John Carpenter’s Halloween is a hugely influential movie, and the horror classic was itself heavily influenced by others, including Black Christmas, The Innocents, Touch of Evil, and Psycho. David Gordon Green‘s new sequel, also titled Halloween, will not be quite so effective. And its own influences aren’t so apparent. Halloween 2018 just seems to be inspired by Halloween 1978 and the no-longer-canon sequels made in the last 40 years. Still, I’ve come up with a nice little bunch of recommendations for what you need to see after checking out the highly anticipated follow-up.
Add these 12 titles to your viewing list:
Titicut Follies (1967) and One Flew Over the Cuckoo’s Nest (1975)
I’d planned on only recommending movies that were released after the original Halloween, but these two films are the best options for tying to the psychiatric facility scene in the new movie. Green has mentioned Milos Forman’s One Flew Over the Cuckoo’s Nest as one of his all-time favorites, and while the institution where Michael Myers resides is nothing like the mental hospital in this merry adaptation of Ken Kesey’s novel, it would seem the closest Green has gotten to paying homage to the Best Picture winner.
As for Titicut Follies, Frederick Wiseman’s controversial and impactful breakout documentary showcases a more similarly uncomfortable facility. As he told The Dissolve in 2014, he discovered the film later in life, and it became an important work at the time: “At 30, I was getting into Frederick Wiseman documentaries… I watched Titicut Follies over and over.”
Halloween III: Season of the Witch (1982)
Even though the new Halloween has retconned all the other Michael Myers sequels, there is a reason to still see every other one of the previous installments (excluding the Rob Zombie remake and follow-up, I think) if you like Green’s follow-up: in order to get all the homages, including the cameo of three Silver Shamrock masks from Season of the Witch. But Halloween III (which features Jamie Lee Curtis’ voice in an uncredited cameo) is also the only one of the sequels that can still be considered canon, regardless of its never being linked to the others anyway.
With Green’s Halloween being the new Halloween II, Season of the Witch still gets to be Halloween III, so that’s to be watched next. Perhaps if Blumhouse is eager to make more Halloweens after the success of the latest, they can respect the intentions of Season of the Witch as the start of an anthology series and actually produce unrelated Halloween-branded features.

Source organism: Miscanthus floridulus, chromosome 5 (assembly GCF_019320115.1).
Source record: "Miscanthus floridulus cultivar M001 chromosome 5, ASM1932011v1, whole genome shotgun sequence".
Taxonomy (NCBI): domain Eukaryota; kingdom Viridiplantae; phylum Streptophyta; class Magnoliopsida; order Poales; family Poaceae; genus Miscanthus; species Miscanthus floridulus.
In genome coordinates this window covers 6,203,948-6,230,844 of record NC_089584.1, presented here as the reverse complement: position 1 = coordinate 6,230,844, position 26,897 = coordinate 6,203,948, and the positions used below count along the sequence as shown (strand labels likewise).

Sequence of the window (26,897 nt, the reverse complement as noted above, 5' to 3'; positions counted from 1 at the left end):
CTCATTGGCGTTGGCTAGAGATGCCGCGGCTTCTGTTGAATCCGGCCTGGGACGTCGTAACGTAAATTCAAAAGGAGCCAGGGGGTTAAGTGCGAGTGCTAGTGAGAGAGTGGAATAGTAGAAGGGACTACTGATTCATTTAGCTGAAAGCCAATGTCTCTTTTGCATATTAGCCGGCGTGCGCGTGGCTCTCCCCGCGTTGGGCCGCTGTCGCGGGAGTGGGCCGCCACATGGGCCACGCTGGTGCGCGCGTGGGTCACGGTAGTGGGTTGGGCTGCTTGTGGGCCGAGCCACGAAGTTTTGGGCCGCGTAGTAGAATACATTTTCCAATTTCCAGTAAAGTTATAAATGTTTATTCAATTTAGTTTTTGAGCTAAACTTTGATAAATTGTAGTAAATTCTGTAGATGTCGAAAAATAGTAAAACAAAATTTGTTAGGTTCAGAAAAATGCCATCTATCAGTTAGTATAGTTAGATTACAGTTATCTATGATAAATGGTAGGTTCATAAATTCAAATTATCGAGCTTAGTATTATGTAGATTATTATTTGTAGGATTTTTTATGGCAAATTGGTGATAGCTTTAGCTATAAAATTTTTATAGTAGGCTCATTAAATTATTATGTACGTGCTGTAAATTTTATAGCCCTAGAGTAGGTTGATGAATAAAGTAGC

Psycho II (1983)
By ignoring the other Halloween sequels, the new movie is a direct follow-up to the original arriving a whopping 40 years later. And it’s the only Halloween besides the original to have a positive Rotten Tomatoes score. Similarly, Psycho II, which came out 23 years after Alfred Hitchcock’s original, is the only one of its franchise besides the first to have a positive Rotten Tomatoes score. Of course, much of its favor has come in the decades since its debut, at which time its reviews were mixed.
Unlike the new Halloween‘s return of Jamie Lee Curtis, Psycho II couldn’t bring back her mother, Janet Leigh, but Vera Miles does reprise her part as the sister. There is also a plot parallel with Halloween. This late sequel follows its serial killer’s reentry into the world — albeit through official discharge rather than a breakout — and a mother (Miles) and daughter (Meg Tilly) who aren’t so keen on that idea. Norman Bates (Anthony Perkins) does mean to make good on his second chance, however, but can people like him really be cured?
Murder: No Apparent Motive (1984)
Although there’s no official acknowledgment of this, serial killer Ed Kemper is believed to have been an influence on Michael Myers. His story is definitely similar, having murdered family members as a youth and then killing a number of coeds after his release from a psychiatric hospital. And being a towering figure. Unlike Myers, Kemper has talked about his acts and why he committed the murders and did the heinous things to the bodies of his victims afterward.
You can see one interview with him in the more sensational and broadly focused 1981 documentary The Killing of America, and you can find even more of his confessions and story in this true-crime documentary about him and Ted Bundy and what the FBI has learned from them. That premise is, of course, dramatized in the David Fincher-produced Netflix series Mindhunter, in which Cameron Britton portrays the real Kemper.
Repo Man (1984)
Similar to the nods to The Thing From Another World and Forbidden Planet in the original Halloween, Green’s movie also features television sets airing a couple cult classics. One is the early ’80s sci-fi television series Voyagers!, which I can only hope means — as Carpenter did with The Thing — that Green means to remake the time-travel show. The other is this sci-fi movie, highlighted with the opening scene where a highway patrolman is vaporized by a mysterious light emanating from the trunk of a car.
Hopefully Green isn’t hinting at a desire to remake it, because that would be an unnecessary and likely unsuccessful idea — unless he somehow could do for Repo Man what Carpenter did with The Thing and create something totally its own and arguably even better. Some might claim that he’s done a good enough job respecting Halloween with his sequel that he deserves a chance with any other fan-favorite mythology.